Visit Full Stop to read the interview in full.
Simon Critchley, in a wide-ranging interview in the New Statesman, discusses "theologically engaged atheism", Dawkins, Hitchens, John Gray, Obama, and what the future holds for Occupy.
Picking up on an argument he makes in his new book The Faith of the Faithless, Critchley rejects that dichotomy between secularism and "theistic quietism", and argues that,
We cannot decide a priori that we're not going to engage with religious questions, nor can we decide a priori that religious questions are going to be the answers to philosophical or political issues.
Commenting on what he calls the "secularist dogmatism" of figures like Richard Dawkins and Christopher Hitchens, Critchley discusses the relationship between science and belief that characterizes the present moment,
I accept not a scientific conception of the world - that is far too grand - but I think that scientists in their various fields are doing fairly well. Yet I don't think you can explain practices like mathematics on a naturalistic view of the world. Naturalism, underpinned by a progressivist notion of history, underwritten by evolution, is a dogma that our age suffers from.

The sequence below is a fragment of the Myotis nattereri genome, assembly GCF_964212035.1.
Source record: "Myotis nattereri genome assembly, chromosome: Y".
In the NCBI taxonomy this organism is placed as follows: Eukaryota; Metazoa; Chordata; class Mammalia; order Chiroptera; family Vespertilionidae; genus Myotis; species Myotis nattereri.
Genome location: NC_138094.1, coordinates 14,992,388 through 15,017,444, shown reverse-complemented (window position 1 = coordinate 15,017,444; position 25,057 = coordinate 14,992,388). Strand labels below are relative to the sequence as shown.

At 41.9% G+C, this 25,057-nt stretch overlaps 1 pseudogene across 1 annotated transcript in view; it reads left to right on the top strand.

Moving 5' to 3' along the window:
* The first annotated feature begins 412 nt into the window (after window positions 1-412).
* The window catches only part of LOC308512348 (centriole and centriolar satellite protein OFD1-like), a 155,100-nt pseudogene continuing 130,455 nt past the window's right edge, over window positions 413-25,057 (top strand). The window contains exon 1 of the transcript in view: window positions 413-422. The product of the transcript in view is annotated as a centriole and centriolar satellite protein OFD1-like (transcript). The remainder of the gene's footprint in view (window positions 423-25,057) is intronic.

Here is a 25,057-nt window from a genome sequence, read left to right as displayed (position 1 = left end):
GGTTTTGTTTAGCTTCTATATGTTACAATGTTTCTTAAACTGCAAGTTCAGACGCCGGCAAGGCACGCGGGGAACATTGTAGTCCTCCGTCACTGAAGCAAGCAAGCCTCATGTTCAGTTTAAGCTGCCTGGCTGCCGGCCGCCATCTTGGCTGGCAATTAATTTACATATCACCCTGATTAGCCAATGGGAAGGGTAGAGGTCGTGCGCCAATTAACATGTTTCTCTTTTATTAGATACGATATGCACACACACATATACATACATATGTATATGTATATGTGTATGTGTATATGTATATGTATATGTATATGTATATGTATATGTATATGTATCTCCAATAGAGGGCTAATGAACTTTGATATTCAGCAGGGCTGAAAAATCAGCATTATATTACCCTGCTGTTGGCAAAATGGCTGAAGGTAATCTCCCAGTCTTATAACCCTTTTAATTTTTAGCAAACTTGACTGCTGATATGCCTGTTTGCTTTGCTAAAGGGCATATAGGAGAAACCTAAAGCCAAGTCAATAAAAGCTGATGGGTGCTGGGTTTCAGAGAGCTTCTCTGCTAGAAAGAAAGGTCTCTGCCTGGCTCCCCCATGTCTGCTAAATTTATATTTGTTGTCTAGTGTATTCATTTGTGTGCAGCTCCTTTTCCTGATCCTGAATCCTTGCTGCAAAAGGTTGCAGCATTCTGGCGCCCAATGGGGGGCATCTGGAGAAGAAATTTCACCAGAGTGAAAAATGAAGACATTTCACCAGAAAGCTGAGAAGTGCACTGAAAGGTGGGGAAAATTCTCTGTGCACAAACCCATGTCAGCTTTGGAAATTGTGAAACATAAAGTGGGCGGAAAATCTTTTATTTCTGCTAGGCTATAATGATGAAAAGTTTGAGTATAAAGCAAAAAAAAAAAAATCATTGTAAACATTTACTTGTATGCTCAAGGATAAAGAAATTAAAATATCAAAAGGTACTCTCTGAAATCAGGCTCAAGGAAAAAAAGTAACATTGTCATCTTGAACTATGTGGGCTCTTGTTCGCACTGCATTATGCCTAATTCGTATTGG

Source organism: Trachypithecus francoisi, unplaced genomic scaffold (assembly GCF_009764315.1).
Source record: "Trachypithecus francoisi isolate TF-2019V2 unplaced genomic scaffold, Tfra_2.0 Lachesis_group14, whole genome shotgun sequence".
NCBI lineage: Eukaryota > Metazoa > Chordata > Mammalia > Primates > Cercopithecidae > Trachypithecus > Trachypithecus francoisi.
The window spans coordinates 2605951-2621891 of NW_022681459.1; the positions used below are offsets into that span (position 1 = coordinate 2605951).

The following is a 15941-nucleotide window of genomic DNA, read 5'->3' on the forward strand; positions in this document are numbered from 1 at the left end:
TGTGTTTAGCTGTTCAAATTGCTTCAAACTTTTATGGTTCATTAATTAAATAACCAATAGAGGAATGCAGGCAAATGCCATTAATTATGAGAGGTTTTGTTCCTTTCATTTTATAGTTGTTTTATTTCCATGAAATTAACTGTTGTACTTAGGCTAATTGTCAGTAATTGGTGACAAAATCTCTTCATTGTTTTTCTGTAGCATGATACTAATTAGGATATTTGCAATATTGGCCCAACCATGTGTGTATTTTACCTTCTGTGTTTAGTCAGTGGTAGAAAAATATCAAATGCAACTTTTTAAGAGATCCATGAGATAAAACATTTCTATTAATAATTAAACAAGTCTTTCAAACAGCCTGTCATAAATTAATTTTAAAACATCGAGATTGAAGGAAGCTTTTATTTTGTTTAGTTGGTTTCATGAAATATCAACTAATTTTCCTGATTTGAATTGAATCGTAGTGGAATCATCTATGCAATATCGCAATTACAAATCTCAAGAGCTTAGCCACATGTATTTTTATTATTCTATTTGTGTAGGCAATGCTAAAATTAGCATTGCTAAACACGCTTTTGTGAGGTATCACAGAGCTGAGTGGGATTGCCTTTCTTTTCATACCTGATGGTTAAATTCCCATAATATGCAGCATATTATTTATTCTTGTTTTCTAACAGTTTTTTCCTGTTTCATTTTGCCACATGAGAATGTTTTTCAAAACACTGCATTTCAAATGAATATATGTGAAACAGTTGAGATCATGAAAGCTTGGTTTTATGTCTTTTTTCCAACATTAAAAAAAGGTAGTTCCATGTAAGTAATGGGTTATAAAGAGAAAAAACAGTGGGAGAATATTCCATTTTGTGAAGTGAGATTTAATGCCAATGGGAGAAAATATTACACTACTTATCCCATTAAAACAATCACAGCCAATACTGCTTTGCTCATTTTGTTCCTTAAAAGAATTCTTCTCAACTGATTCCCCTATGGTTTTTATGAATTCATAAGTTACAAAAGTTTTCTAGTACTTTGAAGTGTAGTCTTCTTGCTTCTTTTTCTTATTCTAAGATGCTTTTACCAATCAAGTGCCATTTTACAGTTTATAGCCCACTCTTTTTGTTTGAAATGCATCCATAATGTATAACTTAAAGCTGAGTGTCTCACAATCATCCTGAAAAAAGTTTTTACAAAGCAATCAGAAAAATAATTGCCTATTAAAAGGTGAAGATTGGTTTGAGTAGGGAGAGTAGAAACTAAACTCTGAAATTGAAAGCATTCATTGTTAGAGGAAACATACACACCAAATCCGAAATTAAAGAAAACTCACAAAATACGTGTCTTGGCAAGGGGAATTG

But I understand why people embrace it, because it seems to offer an answer to superstitious theodicy.
After the Occupy Wall Street "People's Library" was brutally dismantled by the police, Paolo Mossetti of Through Europe asked some of his favourite writers, activists, and academics to help him compile a list of books that would recreate, though only virtually, the library's shelves.
Here is the third part, with contributions from Gar Alperovitz, Mike Davis, Enrico Donaggio, Ann Ferguson, Shabnam Hashmi, John Holloway, Sandro Mezzadra, Douglas Rushkoff, Felix Stalder.
The fourth part of the reading list will be online next week.